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Expression Theory

1. Here we have a typical cartoon eye. Large and round with a very lively pupil. 


2. By moving the pupil to the center, it takes on an interactive emotion. What its emotion suggests depends greatly on how the rest of the features work with it.


3. Now let's examine the expressive potential of the face as a whole. By cartoon-style standards, this character -- let's call him Joe, for the sake of this tutorial -- is pretty emotionless. His mouth is pretty much a short, straight line. His eyebrows share the same position. His eyes remain in the position I started with.


4. What I've done here was give Joe an enthusiastic expression. His jaw has been lowered, his mouth widened in all directions. While Joe's other features are still the same, the slight change has made a big difference.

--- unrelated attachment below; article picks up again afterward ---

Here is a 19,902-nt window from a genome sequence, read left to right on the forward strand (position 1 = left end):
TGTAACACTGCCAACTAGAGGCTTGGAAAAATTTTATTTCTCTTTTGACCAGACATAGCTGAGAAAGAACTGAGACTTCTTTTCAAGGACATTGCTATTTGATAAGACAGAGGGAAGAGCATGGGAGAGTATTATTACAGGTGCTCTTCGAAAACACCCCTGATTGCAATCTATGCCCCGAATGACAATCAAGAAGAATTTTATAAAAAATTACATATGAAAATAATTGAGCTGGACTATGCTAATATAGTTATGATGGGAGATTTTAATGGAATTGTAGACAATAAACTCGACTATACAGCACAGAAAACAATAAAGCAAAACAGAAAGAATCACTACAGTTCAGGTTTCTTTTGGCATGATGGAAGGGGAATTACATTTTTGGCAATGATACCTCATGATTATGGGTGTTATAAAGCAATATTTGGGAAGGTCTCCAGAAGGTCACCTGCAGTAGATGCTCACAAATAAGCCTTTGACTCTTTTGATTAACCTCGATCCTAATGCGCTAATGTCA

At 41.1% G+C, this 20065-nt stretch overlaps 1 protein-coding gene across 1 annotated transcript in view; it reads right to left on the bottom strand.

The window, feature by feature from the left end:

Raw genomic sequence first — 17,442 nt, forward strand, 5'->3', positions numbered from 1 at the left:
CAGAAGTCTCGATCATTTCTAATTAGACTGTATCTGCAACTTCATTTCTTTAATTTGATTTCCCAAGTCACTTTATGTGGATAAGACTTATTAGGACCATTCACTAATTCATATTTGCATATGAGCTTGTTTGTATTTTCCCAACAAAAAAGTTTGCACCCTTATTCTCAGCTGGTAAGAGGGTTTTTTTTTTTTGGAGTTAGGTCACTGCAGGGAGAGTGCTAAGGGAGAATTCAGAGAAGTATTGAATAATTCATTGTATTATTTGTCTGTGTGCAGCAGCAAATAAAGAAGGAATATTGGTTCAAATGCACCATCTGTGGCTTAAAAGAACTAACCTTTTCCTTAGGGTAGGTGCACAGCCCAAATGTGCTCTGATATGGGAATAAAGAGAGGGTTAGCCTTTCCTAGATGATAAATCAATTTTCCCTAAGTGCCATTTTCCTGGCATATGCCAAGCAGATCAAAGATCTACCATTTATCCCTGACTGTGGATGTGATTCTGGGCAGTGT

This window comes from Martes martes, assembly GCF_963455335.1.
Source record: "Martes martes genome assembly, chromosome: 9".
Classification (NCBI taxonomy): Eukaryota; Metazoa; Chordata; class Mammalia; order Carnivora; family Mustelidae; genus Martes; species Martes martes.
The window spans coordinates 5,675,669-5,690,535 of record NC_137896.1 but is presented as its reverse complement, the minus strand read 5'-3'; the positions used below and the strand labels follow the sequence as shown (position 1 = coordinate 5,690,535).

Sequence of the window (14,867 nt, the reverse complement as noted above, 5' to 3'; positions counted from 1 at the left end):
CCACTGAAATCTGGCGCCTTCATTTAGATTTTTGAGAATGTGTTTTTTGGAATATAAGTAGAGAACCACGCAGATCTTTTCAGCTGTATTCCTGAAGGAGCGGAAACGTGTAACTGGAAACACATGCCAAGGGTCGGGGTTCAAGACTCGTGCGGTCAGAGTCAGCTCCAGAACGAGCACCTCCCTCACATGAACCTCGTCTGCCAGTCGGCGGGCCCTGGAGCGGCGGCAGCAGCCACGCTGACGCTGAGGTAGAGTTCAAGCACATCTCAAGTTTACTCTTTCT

5. So now Joe's eyes have been closed and uplifted. Joe now appears joyfully satisfied.


6. Now all of the features have been altered. Joe looks like he's plotting something devious, as is suggested by his lifted eyebrow, narrowed eyes and devilish smirk.


7. Joe seems annoyed. His eyes are narrowed, looking off to the side as if at or dismissively away from the subject that annoyed him. It's his mouth, however, that appears to be the deciding factor of how we interpret his overall emotion. Let's backtrack one time, and I'll illustrate what I mean.


8. As you can see, the slight alteration of Joe's mouth completely changes his emotional appearance, even though none of his other features are any different.

And that concludes my first Expression Theory tutorial. In my next tutorial, I'm going to use an image of JaCkinbOx and demonstrate how these same rules affect him.

Thank you for visiting, and I hope you come see my future tutorials.